Now there’s a tricky question. There are so many places in the world that I love, but living in them might be a different matter. My grandmother was Australian, and I absolutely love Australia. I even applied to emigrate once (answer: Under no circumstances!) I think I’ve accepted now that I’ll never be an Australian but am stuck with being an uptight Brit, and I am very happy living in York. I just wish that I could transport the entire city with my house and friends, hairdresser, vet etc down to Wiltshire so that I could spend more time with John rather than driving up and down the motorway.

Who would you most like to give a hug to for a fabulous book you’ve read?

I’d say Georgette Heyer if I didn’t know that she would have been utterly appalled at the thought of a hug! I don’t suppose Jenny Crusie would much fancy a hug from me either – I really like the slight astringency in her style - but I think she’s an absolutely wonderful writer (especially Crazy For You, Welcome To Temptation, Tell Me Lies and Bet Me) so she’s the one I’d throw my arms around.

What music do you listen to when writing?

I am happily ignorant about music and will listen to anything. Although hugely picky about books, I love being given CDs, and listen to them obsessively for a while before moving on to a new fad. Currently I’m listening to Shaken by a Low Sound by a fantastic group called Crooked Still, who I saw recently in York. Other favourites are the Cowboy Junkies and k.d.lang (Hymns from the 49th Parallel) and with my low boredom threshold, I am very fond of a nice compilation, too. I’ve got a three CD compilation of stirring film scores (Classic FM at the Movies) which I have to say is brilliant writing music.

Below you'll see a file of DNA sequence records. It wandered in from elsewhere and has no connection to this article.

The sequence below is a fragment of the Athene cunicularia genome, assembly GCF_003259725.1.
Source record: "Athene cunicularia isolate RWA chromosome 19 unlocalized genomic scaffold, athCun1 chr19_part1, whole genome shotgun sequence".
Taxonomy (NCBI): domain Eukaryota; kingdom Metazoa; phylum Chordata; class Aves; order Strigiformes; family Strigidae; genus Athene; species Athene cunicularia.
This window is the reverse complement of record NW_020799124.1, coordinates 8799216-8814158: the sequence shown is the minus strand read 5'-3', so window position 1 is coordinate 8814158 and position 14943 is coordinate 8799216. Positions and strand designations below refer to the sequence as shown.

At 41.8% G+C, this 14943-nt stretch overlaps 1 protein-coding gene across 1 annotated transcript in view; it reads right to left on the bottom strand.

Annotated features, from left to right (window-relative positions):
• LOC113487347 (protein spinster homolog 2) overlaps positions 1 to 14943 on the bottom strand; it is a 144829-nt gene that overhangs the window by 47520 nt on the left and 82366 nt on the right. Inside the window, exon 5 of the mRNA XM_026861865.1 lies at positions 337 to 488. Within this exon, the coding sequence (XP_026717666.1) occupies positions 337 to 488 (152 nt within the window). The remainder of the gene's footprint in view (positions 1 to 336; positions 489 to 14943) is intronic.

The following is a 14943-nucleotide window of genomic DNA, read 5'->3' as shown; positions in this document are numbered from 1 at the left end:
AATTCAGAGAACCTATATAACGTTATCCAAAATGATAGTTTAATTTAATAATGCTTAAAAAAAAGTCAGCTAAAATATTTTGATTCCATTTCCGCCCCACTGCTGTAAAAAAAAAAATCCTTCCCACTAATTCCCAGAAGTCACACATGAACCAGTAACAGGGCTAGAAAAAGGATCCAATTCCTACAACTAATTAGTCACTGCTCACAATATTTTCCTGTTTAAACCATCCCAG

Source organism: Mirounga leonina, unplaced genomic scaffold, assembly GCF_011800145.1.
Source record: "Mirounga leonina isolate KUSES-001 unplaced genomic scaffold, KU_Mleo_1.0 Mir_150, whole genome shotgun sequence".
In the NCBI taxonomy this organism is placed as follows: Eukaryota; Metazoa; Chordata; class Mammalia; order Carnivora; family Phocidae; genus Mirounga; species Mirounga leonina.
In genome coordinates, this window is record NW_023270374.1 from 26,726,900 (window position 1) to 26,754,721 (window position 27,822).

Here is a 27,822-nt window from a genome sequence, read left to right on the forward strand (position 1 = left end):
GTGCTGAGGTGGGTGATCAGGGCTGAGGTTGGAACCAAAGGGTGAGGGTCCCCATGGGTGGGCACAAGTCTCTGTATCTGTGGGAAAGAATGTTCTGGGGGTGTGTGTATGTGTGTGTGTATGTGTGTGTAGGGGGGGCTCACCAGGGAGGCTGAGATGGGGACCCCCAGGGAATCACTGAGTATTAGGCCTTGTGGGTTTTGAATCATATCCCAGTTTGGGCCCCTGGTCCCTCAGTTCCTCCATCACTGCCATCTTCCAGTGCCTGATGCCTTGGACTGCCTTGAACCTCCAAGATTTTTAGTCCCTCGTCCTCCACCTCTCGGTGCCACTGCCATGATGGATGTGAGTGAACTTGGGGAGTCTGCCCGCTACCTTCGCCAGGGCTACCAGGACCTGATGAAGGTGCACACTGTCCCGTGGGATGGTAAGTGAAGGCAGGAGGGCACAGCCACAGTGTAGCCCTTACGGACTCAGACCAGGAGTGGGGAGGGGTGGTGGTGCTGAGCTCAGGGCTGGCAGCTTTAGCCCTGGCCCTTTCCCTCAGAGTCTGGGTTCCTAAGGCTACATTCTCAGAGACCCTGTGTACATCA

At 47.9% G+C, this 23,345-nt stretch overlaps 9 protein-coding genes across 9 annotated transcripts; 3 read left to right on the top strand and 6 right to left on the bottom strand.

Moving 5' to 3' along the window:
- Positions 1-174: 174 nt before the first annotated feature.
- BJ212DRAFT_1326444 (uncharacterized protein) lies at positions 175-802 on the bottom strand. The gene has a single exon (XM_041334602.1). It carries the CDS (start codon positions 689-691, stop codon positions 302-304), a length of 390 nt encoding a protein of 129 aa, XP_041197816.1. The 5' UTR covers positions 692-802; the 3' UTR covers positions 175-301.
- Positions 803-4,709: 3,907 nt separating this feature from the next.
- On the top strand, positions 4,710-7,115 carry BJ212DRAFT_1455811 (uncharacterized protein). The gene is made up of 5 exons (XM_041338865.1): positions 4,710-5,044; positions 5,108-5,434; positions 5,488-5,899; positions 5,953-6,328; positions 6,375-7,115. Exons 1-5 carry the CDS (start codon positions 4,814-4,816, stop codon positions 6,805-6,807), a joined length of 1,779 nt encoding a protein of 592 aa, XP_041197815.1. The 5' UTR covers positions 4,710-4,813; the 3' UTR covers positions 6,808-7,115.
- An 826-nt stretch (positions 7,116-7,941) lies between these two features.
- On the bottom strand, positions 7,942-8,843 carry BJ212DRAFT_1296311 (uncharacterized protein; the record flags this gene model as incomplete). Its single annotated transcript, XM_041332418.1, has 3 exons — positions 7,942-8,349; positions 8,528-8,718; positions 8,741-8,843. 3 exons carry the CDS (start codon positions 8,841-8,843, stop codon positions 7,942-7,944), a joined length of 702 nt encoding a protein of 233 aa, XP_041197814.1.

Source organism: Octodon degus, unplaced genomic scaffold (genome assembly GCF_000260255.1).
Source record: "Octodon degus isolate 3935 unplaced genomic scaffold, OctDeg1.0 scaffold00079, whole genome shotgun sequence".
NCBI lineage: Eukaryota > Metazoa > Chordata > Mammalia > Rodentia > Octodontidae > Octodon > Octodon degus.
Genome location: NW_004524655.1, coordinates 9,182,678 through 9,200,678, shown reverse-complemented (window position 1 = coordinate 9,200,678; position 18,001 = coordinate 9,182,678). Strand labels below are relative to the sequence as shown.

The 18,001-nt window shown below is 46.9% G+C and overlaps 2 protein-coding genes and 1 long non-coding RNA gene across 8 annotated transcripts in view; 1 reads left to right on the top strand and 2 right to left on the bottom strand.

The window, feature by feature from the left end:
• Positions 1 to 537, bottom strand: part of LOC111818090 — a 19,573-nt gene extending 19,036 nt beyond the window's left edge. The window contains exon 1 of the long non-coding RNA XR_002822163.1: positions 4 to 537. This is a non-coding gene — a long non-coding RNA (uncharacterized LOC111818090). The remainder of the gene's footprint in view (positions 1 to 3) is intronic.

Tell us a secret nobody knows about you.

I’m short on secrets. Years ago, I confessed to a friend that I wanted to be mysterious. She laughed for about two years, and still sniggers whenever the word comes up. Sadly, I’m just not a secretive or mysterious person, so what you see is what you get. I am deaf in one ear, if that helps, but it’s not exactly a secret.

What was your most embarrassing moment?

Honestly, my most embarrassing moments are too embarrassing to tell anyone! The worst I’ll confess is the little incident on the first day of my holiday in Turkey a couple of years ago. I’d just graduated with a Ph.D. after nine years, and the morning I left I’d heard that I’d won a RITA for Christmas Eve Marriage, so as you can imagine, I was feeling pretty pleased with myself. All the celebrations had done for the diet, though, so I’d invested in a swimsuit with an alleged ‘secret control panel’. Smug with my various successes, I wriggled into it under a towel on our first day at the beach and plunged into the turquoise water. Basking on my back I was quite oblivious to the attention of two men in a passing pedalo, who were pedaling backwards and forwards past me, until my goddaughter, shrieking with laughter, pointed out the reason in a voice that rang across the water and alerted the entire beach to what was going on. It turned out that I had put the swimsuit on back to front – and to this day, I don’t know how I managed it – and was unaware that my substantial boobs had sprung free of the inadequate back of the costume and were bobbing around in an uninhibited fashion. It was very, very amusing for my companions, I gather, who derived much pleasure for the rest of the holiday in saying things like ‘which way round are you planning to wear those trousers?’ how many degrees did you say you had?’ or ‘have you found that secret control panel yet?’